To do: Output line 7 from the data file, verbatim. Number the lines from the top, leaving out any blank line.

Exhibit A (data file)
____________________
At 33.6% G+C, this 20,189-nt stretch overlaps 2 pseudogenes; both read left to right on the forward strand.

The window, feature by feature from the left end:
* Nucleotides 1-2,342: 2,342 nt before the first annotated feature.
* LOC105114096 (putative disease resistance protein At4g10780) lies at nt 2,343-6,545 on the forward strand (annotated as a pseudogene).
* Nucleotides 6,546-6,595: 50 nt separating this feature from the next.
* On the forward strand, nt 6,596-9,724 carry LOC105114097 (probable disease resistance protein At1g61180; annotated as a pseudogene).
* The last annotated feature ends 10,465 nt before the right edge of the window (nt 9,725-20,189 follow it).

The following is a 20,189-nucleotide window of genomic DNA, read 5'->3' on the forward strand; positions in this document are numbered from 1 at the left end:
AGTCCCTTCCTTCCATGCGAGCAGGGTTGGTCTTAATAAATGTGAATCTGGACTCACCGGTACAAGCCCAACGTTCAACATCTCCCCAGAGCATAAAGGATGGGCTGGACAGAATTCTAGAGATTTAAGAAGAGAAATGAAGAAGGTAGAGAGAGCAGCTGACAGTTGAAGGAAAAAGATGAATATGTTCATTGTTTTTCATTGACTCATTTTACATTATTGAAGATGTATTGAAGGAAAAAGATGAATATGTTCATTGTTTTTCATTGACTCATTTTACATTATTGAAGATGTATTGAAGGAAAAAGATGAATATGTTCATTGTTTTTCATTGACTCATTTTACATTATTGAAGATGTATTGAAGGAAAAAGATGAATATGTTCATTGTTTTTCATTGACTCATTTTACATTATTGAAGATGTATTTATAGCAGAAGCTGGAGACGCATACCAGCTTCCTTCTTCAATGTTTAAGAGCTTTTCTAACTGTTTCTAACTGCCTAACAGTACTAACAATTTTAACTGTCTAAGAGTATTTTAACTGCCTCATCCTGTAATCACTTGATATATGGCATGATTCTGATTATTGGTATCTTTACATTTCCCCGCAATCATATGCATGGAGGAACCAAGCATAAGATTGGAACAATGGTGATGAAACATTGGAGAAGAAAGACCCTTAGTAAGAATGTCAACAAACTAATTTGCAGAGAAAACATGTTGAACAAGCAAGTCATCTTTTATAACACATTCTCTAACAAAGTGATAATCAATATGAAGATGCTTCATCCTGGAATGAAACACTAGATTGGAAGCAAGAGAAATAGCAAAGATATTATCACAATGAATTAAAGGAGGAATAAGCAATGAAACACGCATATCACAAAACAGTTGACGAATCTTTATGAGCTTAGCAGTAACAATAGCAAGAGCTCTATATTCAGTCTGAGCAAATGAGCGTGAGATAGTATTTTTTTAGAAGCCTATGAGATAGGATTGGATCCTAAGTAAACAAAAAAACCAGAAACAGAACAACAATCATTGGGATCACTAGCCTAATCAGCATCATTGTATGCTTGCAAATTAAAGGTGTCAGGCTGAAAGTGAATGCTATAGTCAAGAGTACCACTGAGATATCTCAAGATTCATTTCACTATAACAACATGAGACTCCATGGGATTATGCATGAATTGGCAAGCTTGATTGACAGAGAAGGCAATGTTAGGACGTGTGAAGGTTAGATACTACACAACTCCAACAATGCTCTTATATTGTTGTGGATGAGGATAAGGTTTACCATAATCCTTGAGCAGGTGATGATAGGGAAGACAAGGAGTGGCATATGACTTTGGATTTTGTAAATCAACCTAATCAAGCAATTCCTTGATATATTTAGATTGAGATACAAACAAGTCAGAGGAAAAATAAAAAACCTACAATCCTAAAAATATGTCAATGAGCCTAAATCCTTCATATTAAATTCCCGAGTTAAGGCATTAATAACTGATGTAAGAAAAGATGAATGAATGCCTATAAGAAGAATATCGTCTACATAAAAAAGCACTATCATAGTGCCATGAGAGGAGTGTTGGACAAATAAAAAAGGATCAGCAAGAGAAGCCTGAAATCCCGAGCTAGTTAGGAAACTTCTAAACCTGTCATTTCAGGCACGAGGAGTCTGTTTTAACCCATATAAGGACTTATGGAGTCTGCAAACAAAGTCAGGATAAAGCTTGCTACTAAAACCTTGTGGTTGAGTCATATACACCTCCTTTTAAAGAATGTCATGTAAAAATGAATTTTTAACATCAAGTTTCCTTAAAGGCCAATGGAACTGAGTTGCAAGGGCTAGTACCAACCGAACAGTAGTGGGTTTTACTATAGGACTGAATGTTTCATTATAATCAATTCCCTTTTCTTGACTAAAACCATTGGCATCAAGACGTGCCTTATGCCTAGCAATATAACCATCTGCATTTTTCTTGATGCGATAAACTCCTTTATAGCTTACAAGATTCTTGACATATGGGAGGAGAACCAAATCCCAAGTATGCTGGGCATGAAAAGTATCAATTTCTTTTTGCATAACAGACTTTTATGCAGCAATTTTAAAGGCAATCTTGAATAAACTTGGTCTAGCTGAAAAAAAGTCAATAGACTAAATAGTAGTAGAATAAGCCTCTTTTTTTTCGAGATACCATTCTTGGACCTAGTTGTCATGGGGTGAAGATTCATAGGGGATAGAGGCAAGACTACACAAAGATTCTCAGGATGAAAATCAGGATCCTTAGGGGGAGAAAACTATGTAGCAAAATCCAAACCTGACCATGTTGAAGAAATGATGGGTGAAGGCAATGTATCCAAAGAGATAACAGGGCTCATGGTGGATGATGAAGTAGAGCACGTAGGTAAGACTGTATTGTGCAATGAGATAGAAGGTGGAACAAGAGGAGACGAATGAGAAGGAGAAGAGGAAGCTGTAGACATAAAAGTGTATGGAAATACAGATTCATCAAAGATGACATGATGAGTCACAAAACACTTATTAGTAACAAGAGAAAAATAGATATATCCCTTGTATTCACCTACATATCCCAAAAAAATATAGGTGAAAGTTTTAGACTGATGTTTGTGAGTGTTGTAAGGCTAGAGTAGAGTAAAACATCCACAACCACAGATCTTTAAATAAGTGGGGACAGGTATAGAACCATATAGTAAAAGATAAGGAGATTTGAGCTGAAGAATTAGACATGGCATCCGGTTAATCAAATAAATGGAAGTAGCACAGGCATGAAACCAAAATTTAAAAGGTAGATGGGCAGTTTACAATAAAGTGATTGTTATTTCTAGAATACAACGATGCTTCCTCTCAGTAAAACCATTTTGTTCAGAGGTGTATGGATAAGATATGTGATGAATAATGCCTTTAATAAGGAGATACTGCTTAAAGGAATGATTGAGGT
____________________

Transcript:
* The last annotated feature ends 10,465 nt before the right edge of the window (nt 9,725-20,189 follow it).